Good Learning Environments

All of us need to keep learning, not only for our careers but also for our lives (continuing to exercise your brain can keep you young(er), remember?!). If part of that learning includes participating in or conducting a face-to-face classroom session, you might want to consider this five factor framework for an effective learning environment. 

1.  Format. 

This is the design by which the learning material is presented.  Does the session include the relevant theories (NT), ways to help participants develop their potential (NF), opportunities for participants to feel “at home” with their fellow “classmates” (SF), and efficient and clear ways to get the material across (ST)?  Is there time for reflection (I) as well as action (E)?  Is there structure (J) to cover the essentials as well as options (P) to meet needs as they arise?  Is there a mix of material and activities that appeal to different types?  Is there a theoretical overview (N) and examples of applications (S)? 

2.  Facilities. 

Is the venue conducive to learning (and to fun – remember when learning is fun, it is more likely to stick!)?  Can people see and hear (not only the presenter but each other), and be physically comfortable? Does the equipment work? Here’s hoping there are no pillars in the room, loud construction noises outside, uncomfortable chairs, power failures, etc. Tuning into the Sensing function helps here.  SPs seem particularly adept at finding facilities where fun and learning can combine.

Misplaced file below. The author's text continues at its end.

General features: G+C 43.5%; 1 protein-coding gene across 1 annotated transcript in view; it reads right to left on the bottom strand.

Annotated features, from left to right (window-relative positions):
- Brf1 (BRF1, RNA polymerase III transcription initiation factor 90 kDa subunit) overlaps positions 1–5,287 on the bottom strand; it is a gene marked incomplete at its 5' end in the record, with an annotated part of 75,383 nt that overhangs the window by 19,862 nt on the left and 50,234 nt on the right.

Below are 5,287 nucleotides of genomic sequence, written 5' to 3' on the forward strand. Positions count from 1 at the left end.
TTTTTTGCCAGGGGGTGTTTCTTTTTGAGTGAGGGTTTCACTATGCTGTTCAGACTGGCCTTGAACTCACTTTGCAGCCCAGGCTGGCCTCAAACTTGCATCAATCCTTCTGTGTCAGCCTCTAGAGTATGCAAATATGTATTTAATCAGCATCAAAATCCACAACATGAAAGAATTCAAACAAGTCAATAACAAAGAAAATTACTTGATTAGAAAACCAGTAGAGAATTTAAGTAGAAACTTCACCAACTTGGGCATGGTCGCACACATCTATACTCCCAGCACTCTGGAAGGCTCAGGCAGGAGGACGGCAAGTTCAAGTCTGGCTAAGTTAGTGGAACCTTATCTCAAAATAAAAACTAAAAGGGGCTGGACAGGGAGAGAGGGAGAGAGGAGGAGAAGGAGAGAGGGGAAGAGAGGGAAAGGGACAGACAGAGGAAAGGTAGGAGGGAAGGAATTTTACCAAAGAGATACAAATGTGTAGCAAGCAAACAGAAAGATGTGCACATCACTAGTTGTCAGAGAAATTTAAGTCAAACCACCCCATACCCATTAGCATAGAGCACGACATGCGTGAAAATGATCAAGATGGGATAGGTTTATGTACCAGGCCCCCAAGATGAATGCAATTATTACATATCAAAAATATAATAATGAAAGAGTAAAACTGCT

3.  Facilitator. 

Does he/she have a command of the material as well as the skill to get the information  across?   Are participant questions encouraged and respected?  Is the facilitator able to use Perceiving (keep it flexible and follow the group’s needs) as well as Judging (know when to keep it on track and moving along)?  Every type can potentially be a wonderful facilitator.  Facilitators need to be true to who they are, and not try to use a style that is not their own. It is painful to watch someone try to be a stand-up comic when their strengths are elsewhere.

4.  Fellowship. 

Have the attendees coalesced to the point where they are free to share their views, laugh at themselves, or admit their mistakes or vulnerabilities?  I’ve always liked the concept of “The Courage to be Imperfect” from Rudolph Dreikurs, an Adlerian psychologist.  Participants can learn so much from one another when that fellowship is there and when they feel safe and are willing to risk making a mistake for the sake of learning.  Where there are a variety of types who have achieved fellowship, the training (at least when the topic is type) almost runs itself.  Good fellowship can often overcome or at least mitigate many of the previously mentioned challenges.    

5.  Fate. 

There are certainly things beyond anyone’s control.  I’ve been in a session where a participant collapsed from ill health and required the paramedics.  I’ve seen hurricanes threaten to blow in and the participants spending more time rearranging their travel than concentrating on the material. A recent class I attended was led by a presenter trying to overcome food poisoning. 

What other factors make a learning environment more effective for you?  When you make the list, stop to consider how your type influences both your ability to teach and to learn.

 

  1. Vicki

    #1 by Vicki - March 23, 2013 at 12:21 AM

    Jean - I really enjoyed this article, especially the section on format. As I learn more about type, I find the little anecdotal examples like this one to be far more useful than the long paragraphs most books contain.
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